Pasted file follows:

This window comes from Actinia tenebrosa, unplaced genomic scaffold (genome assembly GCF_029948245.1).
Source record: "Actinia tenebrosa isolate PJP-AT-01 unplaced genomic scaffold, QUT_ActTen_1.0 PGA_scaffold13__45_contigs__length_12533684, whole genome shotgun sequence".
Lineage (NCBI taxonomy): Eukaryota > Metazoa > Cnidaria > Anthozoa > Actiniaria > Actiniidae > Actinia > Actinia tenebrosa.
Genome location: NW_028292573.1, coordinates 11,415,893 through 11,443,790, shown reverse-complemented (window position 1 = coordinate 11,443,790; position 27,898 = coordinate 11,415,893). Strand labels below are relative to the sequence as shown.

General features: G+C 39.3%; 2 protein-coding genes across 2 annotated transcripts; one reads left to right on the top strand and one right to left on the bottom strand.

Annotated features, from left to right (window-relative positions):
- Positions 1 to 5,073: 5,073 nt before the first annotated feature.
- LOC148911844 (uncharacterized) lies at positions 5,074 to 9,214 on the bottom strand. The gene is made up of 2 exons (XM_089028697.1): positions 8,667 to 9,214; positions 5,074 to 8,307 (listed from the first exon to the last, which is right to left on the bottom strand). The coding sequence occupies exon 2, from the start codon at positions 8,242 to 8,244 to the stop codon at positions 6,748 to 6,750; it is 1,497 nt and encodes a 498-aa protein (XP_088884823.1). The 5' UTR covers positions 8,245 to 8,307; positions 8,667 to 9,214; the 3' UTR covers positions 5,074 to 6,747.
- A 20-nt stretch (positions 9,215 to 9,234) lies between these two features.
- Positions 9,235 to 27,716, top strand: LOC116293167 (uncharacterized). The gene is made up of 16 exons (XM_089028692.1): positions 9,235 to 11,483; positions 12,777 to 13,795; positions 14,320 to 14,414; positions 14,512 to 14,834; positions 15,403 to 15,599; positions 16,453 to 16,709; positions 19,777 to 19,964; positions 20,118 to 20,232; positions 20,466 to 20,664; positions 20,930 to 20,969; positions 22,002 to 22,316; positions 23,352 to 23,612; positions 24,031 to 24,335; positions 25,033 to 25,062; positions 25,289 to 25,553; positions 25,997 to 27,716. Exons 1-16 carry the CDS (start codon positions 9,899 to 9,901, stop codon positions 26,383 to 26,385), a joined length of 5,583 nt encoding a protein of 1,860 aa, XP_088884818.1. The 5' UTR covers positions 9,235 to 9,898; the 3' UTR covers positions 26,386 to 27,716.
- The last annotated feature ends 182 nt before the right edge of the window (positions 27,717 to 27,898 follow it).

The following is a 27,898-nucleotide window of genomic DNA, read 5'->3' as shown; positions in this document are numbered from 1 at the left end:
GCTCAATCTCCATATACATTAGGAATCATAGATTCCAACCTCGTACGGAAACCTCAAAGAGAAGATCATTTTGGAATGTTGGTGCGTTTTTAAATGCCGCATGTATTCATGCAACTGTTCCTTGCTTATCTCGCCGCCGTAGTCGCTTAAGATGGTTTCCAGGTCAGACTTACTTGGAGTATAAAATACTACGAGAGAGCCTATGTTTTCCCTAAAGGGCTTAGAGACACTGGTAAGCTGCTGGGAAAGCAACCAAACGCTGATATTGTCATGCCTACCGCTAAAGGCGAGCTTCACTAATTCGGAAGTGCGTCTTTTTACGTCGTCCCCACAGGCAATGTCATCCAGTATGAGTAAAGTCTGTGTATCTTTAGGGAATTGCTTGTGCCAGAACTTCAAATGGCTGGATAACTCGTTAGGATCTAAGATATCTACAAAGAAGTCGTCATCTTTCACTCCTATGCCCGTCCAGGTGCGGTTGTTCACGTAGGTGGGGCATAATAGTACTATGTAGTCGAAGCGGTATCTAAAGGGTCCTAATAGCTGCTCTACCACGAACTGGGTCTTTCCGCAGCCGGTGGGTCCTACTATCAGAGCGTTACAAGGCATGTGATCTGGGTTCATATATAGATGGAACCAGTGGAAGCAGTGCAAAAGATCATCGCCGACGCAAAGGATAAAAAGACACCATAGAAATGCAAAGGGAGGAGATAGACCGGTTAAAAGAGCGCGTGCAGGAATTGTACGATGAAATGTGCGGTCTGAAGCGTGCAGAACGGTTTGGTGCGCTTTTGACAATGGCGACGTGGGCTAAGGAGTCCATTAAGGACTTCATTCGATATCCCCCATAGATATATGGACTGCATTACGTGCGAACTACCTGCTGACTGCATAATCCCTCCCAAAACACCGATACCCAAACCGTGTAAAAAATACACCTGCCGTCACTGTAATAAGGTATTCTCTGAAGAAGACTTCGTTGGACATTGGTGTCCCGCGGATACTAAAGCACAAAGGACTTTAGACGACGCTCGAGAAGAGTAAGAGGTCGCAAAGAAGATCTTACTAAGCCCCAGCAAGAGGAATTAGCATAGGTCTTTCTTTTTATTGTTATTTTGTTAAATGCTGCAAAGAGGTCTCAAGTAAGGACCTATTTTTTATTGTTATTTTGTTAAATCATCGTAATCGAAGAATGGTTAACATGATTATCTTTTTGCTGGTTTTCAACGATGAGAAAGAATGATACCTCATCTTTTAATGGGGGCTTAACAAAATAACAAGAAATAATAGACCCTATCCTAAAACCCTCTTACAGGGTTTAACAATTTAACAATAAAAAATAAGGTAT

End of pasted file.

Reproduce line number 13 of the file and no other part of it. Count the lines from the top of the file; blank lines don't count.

GCTCAATCTCCATATACATTAGGAATCATAGATTCCAACCTCGTACGGAAACCTCAAAGAGAAGATCATTTTGGAATGTTGGTGCGTTTTTAAATGCCGCATGTATTCATGCAACTGTTCCTTGCTTATCTCGCCGCCGTAGTCGCTTAAGATGGTTTCCAGGTCAGACTTACTTGGAGTATAAAATACTACGAGAGAGCCTATGTTTTCCCTAAAGGGCTTAGAGACACTGGTAAGCTGCTGGGAAAGCAACCAAACGCTGATATTGTCATGCCTACCGCTAAAGGCGAGCTTCACTAATTCGGAAGTGCGTCTTTTTACGTCGTCCCCACAGGCAATGTCATCCAGTATGAGTAAAGTCTGTGTATCTTTAGGGAATTGCTTGTGCCAGAACTTCAAATGGCTGGATAACTCGTTAGGATCTAAGATATCTACAAAGAAGTCGTCATCTTTCACTCCTATGCCCGTCCAGGTGCGGTTGTTCACGTAGGTGGGGCATAATAGTACTATGTAGTCGAAGCGGTATCTAAAGGGTCCTAATAGCTGCTCTACCACGAACTGGGTCTTTCCGCAGCCGGTGGGTCCTACTATCAGAGCGTTACAAGGCATGTGATCTGGGTTCATATATAGATGGAACCAGTGGAAGCAGTGCAAAAGATCATCGCCGACGCAAAGGATAAAAAGACACCATAGAAATGCAAAGGGAGGAGATAGACCGGTTAAAAGAGCGCGTGCAGGAATTGTACGATGAAATGTGCGGTCTGAAGCGTGCAGAACGGTTTGGTGCGCTTTTGACAATGGCGACGTGGGCTAAGGAGTCCATTAAGGACTTCATTCGATATCCCCCATAGATATATGGACTGCATTACGTGCGAACTACCTGCTGACTGCATAATCCCTCCCAAAACACCGATACCCAAACCGTGTAAAAAATACACCTGCCGTCACTGTAATAAGGTATTCTCTGAAGAAGACTTCGTTGGACATTGGTGTCCCGCGGATACTAAAGCACAAAGGACTTTAGACGACGCTCGAGAAGAGTAAGAGGTCGCAAAGAAGATCTTACTAAGCCCCAGCAAGAGGAATTAGCATAGGTCTTTCTTTTTATTGTTATTTTGTTAAATGCTGCAAAGAGGTCTCAAGTAAGGACCTATTTTTTATTGTTATTTTGTTAAATCATCGTAATCGAAGAATGGTTAACATGATTATCTTTTTGCTGGTTTTCAACGATGAGAAAGAATGATACCTCATCTTTTAATGGGGGCTTAACAAAATAACAAGAAATAATAGACCCTATCCTAAAACCCTCTTACAGGGTTTAACAATTTAACAATAAAAAATAAGGTAT